Drivers are pieces of software that some hardware or application use to communicate with an operating system. In other words, a functioning and authorized driver is critical in making sure things like printers, scanners, game controllers, and other peripherals work with a computer’s OS. Sometimes, drivers stop working because of bugs, which leaves users with hardware they can’t use until it’s fixed. The case with Macs and HP printers, however, is rather unusual because the root cause may actually be some miscommunication and oversight.
Because of how they can tap deep into the operating system’s functions, drivers are often required to undergo some form of security check or certification for them to work. On macOS, this is done using cryptographically signed certificates that tell macOS and its XProtect framework that this or that driver and this or that version of the driver is safe to run. As of the latest update to XProtect, however, HP’s printer drivers are no longer certified.
This announced change has caused users no small amount of surprise and worry. Not only were they no longer able to print, they were also warned that the HP printer driver is malware that could be used to damage their Macs. Naturally, some may have feared an actual malware or a compromise on HP’s side. The truth, as they say, is stranger than fiction.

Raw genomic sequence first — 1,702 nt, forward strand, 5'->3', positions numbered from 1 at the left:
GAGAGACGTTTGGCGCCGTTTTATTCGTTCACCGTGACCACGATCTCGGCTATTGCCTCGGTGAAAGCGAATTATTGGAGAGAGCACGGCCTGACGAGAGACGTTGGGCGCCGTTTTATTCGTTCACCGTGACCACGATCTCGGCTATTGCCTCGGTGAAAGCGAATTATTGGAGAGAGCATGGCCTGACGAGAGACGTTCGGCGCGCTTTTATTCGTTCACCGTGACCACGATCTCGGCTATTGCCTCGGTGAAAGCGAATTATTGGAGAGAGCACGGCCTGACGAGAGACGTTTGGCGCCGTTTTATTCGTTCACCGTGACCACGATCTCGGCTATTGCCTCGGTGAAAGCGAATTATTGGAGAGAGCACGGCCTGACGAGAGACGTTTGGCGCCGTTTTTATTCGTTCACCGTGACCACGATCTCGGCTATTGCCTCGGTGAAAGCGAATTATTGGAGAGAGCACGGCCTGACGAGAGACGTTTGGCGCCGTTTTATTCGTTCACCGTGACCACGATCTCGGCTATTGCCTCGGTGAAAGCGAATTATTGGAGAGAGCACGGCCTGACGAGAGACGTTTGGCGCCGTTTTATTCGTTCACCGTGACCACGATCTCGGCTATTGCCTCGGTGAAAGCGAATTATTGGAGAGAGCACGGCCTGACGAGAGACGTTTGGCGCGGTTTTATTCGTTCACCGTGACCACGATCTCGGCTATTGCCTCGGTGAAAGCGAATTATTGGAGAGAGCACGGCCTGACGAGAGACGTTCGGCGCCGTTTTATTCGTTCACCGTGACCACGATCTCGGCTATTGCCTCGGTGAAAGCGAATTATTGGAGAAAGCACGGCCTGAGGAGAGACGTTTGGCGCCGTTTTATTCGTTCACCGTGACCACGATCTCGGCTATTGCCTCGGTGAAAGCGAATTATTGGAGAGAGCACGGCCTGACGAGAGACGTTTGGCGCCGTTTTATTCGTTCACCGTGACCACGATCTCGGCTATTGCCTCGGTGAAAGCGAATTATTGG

Speaking to The Register, HP confirmed that it actually asked Apple to revoke the certificates of some older versions of its drivers. Neither HP nor Apple warned users and the action unsurprisingly caused printers to suddenly stop working altogether and receive an ominous warning. The drivers, however, may have actually still been completely secure anyway.
It’s not the end of HP printing on macOS, though, as it seems to only affect macOS 10.15 Catalina and macOS 10.14 Mojave. HP also says it’s working with Apple to restore these drivers but users who really need to print immediately can use AirPrint in the meantime.